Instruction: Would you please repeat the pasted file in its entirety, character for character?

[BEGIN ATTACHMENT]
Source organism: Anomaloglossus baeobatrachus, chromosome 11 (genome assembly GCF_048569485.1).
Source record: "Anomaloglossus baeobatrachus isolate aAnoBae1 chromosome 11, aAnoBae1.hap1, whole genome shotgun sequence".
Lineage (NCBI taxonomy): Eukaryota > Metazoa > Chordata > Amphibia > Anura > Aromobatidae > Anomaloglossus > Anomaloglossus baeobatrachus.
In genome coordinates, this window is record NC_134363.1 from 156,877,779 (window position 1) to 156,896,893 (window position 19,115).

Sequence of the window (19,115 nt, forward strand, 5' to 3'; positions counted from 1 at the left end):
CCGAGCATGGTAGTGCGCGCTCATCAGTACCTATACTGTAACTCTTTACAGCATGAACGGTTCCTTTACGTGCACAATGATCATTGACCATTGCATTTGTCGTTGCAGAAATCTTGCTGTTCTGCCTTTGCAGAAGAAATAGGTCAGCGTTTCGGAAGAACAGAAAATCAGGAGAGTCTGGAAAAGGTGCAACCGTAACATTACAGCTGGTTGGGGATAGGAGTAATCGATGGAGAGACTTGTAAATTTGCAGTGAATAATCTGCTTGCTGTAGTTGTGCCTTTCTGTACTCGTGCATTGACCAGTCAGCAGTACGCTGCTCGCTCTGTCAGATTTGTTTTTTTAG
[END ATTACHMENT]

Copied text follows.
Source organism: Anomaloglossus baeobatrachus, chromosome 11 (genome assembly GCF_048569485.1).
Source record: "Anomaloglossus baeobatrachus isolate aAnoBae1 chromosome 11, aAnoBae1.hap1, whole genome shotgun sequence".
Lineage (NCBI taxonomy): Eukaryota > Metazoa > Chordata > Amphibia > Anura > Aromobatidae > Anomaloglossus > Anomaloglossus baeobatrachus.
In genome coordinates, this window is record NC_134363.1 from 156,877,779 (window position 1) to 156,896,893 (window position 19,115).

Sequence of the window (19,115 nt, forward strand, 5' to 3'; positions counted from 1 at the left end):
CCGAGCATGGTAGTGCGCGCTCATCAGTACCTATACTGTAACTCTTTACAGCATGAACGGTTCCTTTACGTGCACAATGATCATTGACCATTGCATTTGTCGTTGCAGAAATCTTGCTGTTCTGCCTTTGCAGAAGAAATAGGTCAGCGTTTCGGAAGAACAGAAAATCAGGAGAGTCTGGAAAAGGTGCAACCGTAACATTACAGCTGGTTGGGGATAGGAGTAATCGATGGAGAGACTTGTAAATTTGCAGTGAATAATCTGCTTGCTGTAGTTGTGCCTTTCTGTACTCGTGCATTGACCAGTCAGCAGTACGCTGCTCGCTCTGTCAGATTTGTTTTTTTAG